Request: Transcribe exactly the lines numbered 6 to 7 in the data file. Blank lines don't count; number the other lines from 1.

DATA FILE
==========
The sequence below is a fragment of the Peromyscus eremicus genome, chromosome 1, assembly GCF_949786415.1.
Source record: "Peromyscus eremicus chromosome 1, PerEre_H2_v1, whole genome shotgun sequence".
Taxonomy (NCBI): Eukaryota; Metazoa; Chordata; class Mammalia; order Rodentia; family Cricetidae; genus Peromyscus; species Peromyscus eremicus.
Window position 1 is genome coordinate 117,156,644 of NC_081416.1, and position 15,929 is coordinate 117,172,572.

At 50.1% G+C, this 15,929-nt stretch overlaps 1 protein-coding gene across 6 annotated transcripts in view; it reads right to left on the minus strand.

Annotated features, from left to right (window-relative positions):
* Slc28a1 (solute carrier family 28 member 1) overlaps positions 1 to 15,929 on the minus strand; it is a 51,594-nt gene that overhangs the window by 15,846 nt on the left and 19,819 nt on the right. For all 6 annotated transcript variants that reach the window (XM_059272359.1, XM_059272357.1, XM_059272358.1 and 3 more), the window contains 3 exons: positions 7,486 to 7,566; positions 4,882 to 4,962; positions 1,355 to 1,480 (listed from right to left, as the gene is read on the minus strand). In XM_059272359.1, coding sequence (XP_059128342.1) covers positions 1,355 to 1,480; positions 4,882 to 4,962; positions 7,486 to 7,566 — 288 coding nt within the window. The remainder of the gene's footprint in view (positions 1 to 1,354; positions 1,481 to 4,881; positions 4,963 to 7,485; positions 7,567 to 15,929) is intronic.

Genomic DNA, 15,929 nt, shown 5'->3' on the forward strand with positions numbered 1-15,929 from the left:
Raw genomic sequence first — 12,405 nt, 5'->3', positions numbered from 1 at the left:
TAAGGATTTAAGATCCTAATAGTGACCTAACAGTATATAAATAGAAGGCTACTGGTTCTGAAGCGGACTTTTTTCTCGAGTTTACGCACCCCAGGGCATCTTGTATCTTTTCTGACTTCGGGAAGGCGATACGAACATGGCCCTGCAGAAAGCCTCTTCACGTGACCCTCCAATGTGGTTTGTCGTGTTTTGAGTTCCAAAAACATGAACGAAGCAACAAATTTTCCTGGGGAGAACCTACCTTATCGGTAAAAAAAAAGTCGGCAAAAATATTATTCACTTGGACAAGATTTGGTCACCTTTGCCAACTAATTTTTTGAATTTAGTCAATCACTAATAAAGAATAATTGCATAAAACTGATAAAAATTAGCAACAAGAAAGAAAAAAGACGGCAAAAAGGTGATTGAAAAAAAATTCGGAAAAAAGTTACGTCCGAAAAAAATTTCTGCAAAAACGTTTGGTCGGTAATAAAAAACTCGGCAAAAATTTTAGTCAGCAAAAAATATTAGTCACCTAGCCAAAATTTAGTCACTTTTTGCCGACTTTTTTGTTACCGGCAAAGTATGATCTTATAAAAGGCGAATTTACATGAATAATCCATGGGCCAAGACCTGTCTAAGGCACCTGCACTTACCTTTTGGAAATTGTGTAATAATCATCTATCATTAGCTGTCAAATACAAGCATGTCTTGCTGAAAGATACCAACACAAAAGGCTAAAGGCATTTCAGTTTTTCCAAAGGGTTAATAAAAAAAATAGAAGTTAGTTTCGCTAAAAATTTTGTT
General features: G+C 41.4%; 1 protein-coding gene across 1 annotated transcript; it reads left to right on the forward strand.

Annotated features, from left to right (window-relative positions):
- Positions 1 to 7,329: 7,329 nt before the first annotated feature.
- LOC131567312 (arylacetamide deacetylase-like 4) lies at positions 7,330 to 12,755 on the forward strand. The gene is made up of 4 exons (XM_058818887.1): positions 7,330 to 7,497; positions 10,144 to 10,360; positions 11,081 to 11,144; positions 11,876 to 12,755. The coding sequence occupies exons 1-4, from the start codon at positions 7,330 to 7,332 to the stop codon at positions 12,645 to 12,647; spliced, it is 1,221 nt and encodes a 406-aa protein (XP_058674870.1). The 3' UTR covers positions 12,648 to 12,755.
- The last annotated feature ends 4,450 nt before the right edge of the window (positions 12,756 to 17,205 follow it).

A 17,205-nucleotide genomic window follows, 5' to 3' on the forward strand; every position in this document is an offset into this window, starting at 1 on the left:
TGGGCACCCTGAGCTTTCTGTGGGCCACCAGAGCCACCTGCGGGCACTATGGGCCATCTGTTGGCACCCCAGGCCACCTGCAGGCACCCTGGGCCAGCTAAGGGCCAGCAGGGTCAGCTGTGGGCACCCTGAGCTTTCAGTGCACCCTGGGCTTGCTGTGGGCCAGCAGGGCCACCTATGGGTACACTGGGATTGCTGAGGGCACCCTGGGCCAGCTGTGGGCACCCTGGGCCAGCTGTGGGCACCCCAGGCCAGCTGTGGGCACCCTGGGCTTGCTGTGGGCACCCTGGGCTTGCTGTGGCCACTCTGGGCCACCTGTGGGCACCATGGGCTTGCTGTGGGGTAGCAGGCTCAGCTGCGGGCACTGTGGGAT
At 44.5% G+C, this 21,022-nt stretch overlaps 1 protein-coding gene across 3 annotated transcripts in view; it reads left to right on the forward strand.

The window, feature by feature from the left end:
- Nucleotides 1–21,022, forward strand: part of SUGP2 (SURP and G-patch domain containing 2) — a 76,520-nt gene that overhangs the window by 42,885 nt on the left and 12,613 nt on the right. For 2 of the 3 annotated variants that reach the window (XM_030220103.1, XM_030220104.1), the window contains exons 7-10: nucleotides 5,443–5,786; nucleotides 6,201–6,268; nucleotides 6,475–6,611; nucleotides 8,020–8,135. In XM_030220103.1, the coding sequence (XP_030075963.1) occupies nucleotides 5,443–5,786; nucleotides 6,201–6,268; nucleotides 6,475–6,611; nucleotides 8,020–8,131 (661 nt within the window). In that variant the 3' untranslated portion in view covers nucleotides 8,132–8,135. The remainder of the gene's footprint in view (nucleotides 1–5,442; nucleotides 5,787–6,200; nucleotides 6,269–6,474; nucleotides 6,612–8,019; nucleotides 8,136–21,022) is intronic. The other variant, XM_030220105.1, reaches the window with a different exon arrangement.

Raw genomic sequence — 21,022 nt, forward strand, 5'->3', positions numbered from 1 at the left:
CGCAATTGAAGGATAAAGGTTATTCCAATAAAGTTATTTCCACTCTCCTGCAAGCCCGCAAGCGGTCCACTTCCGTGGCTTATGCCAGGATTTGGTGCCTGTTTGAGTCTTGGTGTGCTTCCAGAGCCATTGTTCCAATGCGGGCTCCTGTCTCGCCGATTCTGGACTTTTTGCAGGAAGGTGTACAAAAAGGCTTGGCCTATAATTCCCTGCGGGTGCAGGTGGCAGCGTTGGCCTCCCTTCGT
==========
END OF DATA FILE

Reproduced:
Annotated features, from left to right (window-relative positions):
* Slc28a1 (solute carrier family 28 member 1) overlaps positions 1 to 15,929 on the minus strand; it is a 51,594-nt gene that overhangs the window by 15,846 nt on the left and 19,819 nt on the right. For all 6 annotated transcript variants that reach the window (XM_059272359.1, XM_059272357.1, XM_059272358.1 and 3 more), the window contains 3 exons: positions 7,486 to 7,566; positions 4,882 to 4,962; positions 1,355 to 1,480 (listed from right to left, as the gene is read on the minus strand). In XM_059272359.1, coding sequence (XP_059128342.1) covers positions 1,355 to 1,480; positions 4,882 to 4,962; positions 7,486 to 7,566 — 288 coding nt within the window. The remainder of the gene's footprint in view (positions 1 to 1,354; positions 1,481 to 4,881; positions 4,963 to 7,485; positions 7,567 to 15,929) is intronic.